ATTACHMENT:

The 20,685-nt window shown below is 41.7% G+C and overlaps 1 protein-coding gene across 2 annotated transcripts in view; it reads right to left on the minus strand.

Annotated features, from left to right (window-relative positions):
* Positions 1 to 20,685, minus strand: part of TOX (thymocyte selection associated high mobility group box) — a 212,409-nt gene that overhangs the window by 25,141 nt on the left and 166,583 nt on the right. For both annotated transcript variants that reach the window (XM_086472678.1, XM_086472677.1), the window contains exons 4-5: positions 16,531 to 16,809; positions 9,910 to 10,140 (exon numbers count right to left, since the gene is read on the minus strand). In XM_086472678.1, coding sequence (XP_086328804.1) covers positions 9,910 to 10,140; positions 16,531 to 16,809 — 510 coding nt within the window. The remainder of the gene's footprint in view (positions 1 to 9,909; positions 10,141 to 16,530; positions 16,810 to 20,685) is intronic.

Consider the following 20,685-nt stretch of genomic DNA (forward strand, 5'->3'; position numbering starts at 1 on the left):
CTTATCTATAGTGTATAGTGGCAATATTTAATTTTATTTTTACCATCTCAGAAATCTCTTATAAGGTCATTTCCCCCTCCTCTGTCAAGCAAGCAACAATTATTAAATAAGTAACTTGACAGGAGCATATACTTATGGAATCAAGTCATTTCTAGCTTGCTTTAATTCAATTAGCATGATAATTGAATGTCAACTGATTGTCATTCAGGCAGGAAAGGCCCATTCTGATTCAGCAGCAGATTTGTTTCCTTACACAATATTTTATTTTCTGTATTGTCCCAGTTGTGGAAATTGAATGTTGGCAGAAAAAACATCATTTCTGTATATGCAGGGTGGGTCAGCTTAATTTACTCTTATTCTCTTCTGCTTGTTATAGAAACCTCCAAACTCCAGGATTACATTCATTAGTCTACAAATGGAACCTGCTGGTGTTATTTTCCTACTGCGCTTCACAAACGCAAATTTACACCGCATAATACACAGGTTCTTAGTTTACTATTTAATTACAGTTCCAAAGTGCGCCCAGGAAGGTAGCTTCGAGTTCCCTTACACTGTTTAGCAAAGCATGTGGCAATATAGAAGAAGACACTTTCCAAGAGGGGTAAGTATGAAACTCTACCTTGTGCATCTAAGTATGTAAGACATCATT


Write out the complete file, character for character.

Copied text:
The 20,685-nt window shown below is 41.7% G+C and overlaps 1 protein-coding gene across 2 annotated transcripts in view; it reads right to left on the minus strand.

Annotated features, from left to right (window-relative positions):
* Positions 1 to 20,685, minus strand: part of TOX (thymocyte selection associated high mobility group box) — a 212,409-nt gene that overhangs the window by 25,141 nt on the left and 166,583 nt on the right. For both annotated transcript variants that reach the window (XM_086472678.1, XM_086472677.1), the window contains exons 4-5: positions 16,531 to 16,809; positions 9,910 to 10,140 (exon numbers count right to left, since the gene is read on the minus strand). In XM_086472678.1, coding sequence (XP_086328804.1) covers positions 9,910 to 10,140; positions 16,531 to 16,809 — 510 coding nt within the window. The remainder of the gene's footprint in view (positions 1 to 9,909; positions 10,141 to 16,530; positions 16,810 to 20,685) is intronic.

Consider the following 20,685-nt stretch of genomic DNA (forward strand, 5'->3'; position numbering starts at 1 on the left):
CTTATCTATAGTGTATAGTGGCAATATTTAATTTTATTTTTACCATCTCAGAAATCTCTTATAAGGTCATTTCCCCCTCCTCTGTCAAGCAAGCAACAATTATTAAATAAGTAACTTGACAGGAGCATATACTTATGGAATCAAGTCATTTCTAGCTTGCTTTAATTCAATTAGCATGATAATTGAATGTCAACTGATTGTCATTCAGGCAGGAAAGGCCCATTCTGATTCAGCAGCAGATTTGTTTCCTTACACAATATTTTATTTTCTGTATTGTCCCAGTTGTGGAAATTGAATGTTGGCAGAAAAAACATCATTTCTGTATATGCAGGGTGGGTCAGCTTAATTTACTCTTATTCTCTTCTGCTTGTTATAGAAACCTCCAAACTCCAGGATTACATTCATTAGTCTACAAATGGAACCTGCTGGTGTTATTTTCCTACTGCGCTTCACAAACGCAAATTTACACCGCATAATACACAGGTTCTTAGTTTACTATTTAATTACAGTTCCAAAGTGCGCCCAGGAAGGTAGCTTCGAGTTCCCTTACACTGTTTAGCAAAGCATGTGGCAATATAGAAGAAGACACTTTCCAAGAGGGGTAAGTATGAAACTCTACCTTGTGCATCTAAGTATGTAAGACATCATT